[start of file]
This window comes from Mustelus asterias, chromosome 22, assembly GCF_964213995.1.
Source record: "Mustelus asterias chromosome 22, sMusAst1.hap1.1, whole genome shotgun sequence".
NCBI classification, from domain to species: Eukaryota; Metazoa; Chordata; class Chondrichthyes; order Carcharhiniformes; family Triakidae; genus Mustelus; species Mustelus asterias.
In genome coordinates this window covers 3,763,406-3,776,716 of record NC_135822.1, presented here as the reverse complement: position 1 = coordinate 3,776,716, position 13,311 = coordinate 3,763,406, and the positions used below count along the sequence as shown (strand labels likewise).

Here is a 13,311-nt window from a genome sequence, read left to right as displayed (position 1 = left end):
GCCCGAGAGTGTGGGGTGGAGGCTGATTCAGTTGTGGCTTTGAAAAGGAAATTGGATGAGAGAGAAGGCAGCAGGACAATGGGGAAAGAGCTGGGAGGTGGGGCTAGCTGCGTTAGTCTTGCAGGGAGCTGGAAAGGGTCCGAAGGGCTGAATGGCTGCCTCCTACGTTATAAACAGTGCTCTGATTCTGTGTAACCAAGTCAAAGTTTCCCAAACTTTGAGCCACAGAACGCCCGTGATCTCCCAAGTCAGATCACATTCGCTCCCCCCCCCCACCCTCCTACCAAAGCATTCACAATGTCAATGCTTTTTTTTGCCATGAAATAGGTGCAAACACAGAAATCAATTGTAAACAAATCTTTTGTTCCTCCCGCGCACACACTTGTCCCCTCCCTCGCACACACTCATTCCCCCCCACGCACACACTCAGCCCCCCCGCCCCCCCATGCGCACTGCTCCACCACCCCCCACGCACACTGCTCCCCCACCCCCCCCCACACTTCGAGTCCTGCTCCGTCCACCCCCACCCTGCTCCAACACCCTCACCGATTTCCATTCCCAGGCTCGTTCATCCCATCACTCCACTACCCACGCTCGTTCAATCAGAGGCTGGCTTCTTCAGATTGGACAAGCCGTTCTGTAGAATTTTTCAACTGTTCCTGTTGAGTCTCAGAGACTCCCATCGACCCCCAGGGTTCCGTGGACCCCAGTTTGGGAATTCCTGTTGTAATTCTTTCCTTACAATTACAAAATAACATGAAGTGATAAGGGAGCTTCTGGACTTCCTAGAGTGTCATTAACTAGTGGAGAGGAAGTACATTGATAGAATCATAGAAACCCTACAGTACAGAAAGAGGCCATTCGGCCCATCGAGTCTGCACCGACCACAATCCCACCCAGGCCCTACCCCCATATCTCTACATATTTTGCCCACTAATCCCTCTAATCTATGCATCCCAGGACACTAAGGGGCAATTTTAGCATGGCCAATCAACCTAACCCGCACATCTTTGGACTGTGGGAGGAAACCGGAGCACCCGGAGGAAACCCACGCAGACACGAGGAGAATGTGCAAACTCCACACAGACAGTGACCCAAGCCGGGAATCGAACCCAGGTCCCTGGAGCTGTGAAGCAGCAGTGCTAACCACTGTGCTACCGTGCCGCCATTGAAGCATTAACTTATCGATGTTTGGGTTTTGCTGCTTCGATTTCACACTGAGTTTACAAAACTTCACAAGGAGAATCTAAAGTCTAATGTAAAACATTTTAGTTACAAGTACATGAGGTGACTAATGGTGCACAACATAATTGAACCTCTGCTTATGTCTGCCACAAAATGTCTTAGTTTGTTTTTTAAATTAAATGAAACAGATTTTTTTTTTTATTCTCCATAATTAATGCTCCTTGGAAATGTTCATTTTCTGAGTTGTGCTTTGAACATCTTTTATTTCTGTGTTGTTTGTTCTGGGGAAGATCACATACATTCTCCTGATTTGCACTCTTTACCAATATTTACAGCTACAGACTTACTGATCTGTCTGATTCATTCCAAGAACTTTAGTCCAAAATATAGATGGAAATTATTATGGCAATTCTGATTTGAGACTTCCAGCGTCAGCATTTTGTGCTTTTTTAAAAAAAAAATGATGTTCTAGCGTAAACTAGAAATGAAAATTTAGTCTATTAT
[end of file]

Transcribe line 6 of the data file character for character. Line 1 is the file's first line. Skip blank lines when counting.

GCCCGAGAGTGTGGGGTGGAGGCTGATTCAGTTGTGGCTTTGAAAAGGAAATTGGATGAGAGAGAAGGCAGCAGGACAATGGGGAAAGAGCTGGGAGGTGGGGCTAGCTGCGTTAGTCTTGCAGGGAGCTGGAAAGGGTCCGAAGGGCTGAATGGCTGCCTCCTACGTTATAAACAGTGCTCTGATTCTGTGTAACCAAGTCAAAGTTTCCCAAACTTTGAGCCACAGAACGCCCGTGATCTCCCAAGTCAGATCACATTCGCTCCCCCCCCCCACCCTCCTACCAAAGCATTCACAATGTCAATGCTTTTTTTTGCCATGAAATAGGTGCAAACACAGAAATCAATTGTAAACAAATCTTTTGTTCCTCCCGCGCACACACTTGTCCCCTCCCTCGCACACACTCATTCCCCCCCACGCACACACTCAGCCCCCCCGCCCCCCCATGCGCACTGCTCCACCACCCCCCACGCACACTGCTCCCCCACCCCCCCCCACACTTCGAGTCCTGCTCCGTCCACCCCCACCCTGCTCCAACACCCTCACCGATTTCCATTCCCAGGCTCGTTCATCCCATCACTCCACTACCCACGCTCGTTCAATCAGAGGCTGGCTTCTTCAGATTGGACAAGCCGTTCTGTAGAATTTTTCAACTGTTCCTGTTGAGTCTCAGAGACTCCCATCGACCCCCAGGGTTCCGTGGACCCCAGTTTGGGAATTCCTGTTGTAATTCTTTCCTTACAATTACAAAATAACATGAAGTGATAAGGGAGCTTCTGGACTTCCTAGAGTGTCATTAACTAGTGGAGAGGAAGTACATTGATAGAATCATAGAAACCCTACAGTACAGAAAGAGGCCATTCGGCCCATCGAGTCTGCACCGACCACAATCCCACCCAGGCCCTACCCCCATATCTCTACATATTTTGCCCACTAATCCCTCTAATCTATGCATCCCAGGACACTAAGGGGCAATTTTAGCATGGCCAATCAACCTAACCCGCACATCTTTGGACTGTGGGAGGAAACCGGAGCACCCGGAGGAAACCCACGCAGACACGAGGAGAATGTGCAAACTCCACACAGACAGTGACCCAAGCCGGGAATCGAACCCAGGTCCCTGGAGCTGTGAAGCAGCAGTGCTAACCACTGTGCTACCGTGCCGCCATTGAAGCATTAACTTATCGATGTTTGGGTTTTGCTGCTTCGATTTCACACTGAGTTTACAAAACTTCACAAGGAGAATCTAAAGTCTAATGTAAAACATTTTAGTTACAAGTACATGAGGTGACTAATGGTGCACAACATAATTGAACCTCTGCTTATGTCTGCCACAAAATGTCTTAGTTTGTTTTTTAAATTAAATGAAACAGATTTTTTTTTTTATTCTCCATAATTAATGCTCCTTGGAAATGTTCATTTTCTGAGTTGTGCTTTGAACATCTTTTATTTCTGTGTTGTTTGTTCTGGGGAAGATCACATACATTCTCCTGATTTGCACTCTTTACCAATATTTACAGCTACAGACTTACTGATCTGTCTGATTCATTCCAAGAACTTTAGTCCAAAATATAGATGGAAATTATTATGGCAATTCTGATTTGAGACTTCCAGCGTCAGCATTTTGTGCTTTTTTAAAAAAAAAATGATGTTCTAGCGTAAACTAGAAATGAAAATTTAGTCTATTAT